LinkedIn fails to hit absolutely basic product features that should have been in there 5 years ago, both on mobile and desktop. Instead, the core features get buried under successive layers of mediocre non-core products, the latest being a flood of me-too news aggregation that’s creeping through the product like ivy, and none of which can be properly configured, let alone turned off.
Evans’ criticisms of LinkedIn as a product are spot on. The problem is, the incentives are in the wrong direction. The company makes money off recruiters paying for premium accounts to contact you, not to help you find a job. I realized that switch when I stopped getting the “Upgrade to a premium account!” emails.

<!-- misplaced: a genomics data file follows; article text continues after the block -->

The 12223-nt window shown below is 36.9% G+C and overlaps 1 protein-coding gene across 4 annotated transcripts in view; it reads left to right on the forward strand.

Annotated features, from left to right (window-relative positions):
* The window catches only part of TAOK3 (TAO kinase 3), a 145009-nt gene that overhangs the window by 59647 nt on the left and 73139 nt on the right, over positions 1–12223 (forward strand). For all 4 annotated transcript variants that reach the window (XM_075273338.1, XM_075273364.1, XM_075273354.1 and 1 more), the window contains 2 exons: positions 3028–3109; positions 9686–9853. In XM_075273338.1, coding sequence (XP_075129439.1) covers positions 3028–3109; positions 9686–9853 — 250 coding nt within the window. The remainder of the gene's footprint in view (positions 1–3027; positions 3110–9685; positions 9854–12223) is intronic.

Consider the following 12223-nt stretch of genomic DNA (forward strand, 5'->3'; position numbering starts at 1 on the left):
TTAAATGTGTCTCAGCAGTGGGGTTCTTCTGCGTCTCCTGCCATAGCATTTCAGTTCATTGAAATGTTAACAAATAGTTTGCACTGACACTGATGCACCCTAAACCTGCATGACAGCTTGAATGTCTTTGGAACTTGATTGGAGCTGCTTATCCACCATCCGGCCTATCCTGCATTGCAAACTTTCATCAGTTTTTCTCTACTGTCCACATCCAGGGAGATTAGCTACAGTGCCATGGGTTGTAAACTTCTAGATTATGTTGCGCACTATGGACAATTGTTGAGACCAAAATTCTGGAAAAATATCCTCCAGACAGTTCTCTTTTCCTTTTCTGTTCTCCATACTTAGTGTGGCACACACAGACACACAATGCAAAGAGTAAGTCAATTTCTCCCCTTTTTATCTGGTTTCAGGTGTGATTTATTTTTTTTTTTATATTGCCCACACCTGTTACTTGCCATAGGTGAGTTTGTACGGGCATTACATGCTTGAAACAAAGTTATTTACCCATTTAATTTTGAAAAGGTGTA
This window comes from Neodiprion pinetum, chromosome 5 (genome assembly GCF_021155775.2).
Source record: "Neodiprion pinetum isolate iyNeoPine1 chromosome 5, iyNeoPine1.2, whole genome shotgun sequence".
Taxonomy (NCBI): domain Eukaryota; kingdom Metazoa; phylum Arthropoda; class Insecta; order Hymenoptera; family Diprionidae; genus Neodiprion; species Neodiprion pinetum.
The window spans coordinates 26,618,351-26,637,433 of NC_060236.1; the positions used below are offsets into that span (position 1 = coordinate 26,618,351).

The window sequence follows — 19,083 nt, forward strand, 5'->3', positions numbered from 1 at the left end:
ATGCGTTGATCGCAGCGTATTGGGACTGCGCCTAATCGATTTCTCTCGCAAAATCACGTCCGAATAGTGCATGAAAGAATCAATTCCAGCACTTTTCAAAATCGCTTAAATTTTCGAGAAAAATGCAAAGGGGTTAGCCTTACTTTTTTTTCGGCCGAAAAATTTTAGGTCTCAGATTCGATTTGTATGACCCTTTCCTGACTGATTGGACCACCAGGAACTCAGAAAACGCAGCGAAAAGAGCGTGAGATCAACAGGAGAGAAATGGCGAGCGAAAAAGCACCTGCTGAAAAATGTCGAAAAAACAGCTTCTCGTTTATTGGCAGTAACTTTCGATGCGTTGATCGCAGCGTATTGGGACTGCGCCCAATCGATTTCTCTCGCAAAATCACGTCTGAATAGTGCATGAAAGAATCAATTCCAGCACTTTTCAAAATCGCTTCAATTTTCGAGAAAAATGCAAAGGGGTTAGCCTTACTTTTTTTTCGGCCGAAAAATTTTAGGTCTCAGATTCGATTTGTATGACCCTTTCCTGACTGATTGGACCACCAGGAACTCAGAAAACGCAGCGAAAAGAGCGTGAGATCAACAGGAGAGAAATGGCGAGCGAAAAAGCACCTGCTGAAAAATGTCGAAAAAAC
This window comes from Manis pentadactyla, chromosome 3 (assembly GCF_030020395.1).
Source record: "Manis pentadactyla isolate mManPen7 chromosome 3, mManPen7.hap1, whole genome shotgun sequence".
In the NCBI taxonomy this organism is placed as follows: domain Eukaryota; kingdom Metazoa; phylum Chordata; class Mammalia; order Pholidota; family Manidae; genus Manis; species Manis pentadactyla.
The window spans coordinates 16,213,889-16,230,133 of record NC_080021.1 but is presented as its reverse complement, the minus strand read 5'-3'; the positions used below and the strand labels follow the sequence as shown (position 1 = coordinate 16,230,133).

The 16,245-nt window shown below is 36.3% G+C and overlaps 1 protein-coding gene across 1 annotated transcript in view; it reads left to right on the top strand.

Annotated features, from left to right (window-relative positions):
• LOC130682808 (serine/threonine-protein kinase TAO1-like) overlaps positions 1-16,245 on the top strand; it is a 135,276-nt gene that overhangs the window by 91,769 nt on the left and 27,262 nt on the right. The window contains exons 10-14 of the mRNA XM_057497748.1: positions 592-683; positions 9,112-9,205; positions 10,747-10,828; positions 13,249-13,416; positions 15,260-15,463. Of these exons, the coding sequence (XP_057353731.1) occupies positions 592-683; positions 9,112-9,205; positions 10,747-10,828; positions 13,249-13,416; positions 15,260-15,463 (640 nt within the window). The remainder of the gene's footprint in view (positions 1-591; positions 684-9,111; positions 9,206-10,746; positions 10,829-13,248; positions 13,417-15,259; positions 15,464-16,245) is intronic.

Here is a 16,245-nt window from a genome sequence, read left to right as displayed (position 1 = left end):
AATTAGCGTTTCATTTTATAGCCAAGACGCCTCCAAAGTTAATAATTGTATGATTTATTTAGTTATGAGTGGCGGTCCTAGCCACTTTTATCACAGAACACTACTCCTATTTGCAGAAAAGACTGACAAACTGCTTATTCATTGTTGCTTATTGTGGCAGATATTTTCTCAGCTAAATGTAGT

Ben Thompson elaborated on the jobs to be done of LinkedIn:
LinkedIn is the poster child for value chains: the jobs you pay LinkedIn to do work very well, and the stuff you get for free doesn’t.
His advice is very apt:
For too many years, I fell into the LinkedIn/resume trap, but after starting stratechery, I’ve received more offers for better positions with more interesting companies worth more money than I ever did on LinkedIn.
I’ve found the same to be true. Writing this blog for several years now has led me to connect with more interesting people and gotten me more jobs than I’ve ever been offered from recruiters spamming me on LinkedIn. If you invest in doing a great job and owning your online presence, it says a lot more than just updating your LinkedIn resume every couple of years when you change a job.
I guarantee the quality of opportunities will be much better as well. Any company that is turning to recruitment firms is having it’s own issues attracting great talent. There’s probably a reason why they can’t hire on their own1. The best firms never post a job listing.
- I will admit there are gold nuggets out there, but they are few and far between. [↩]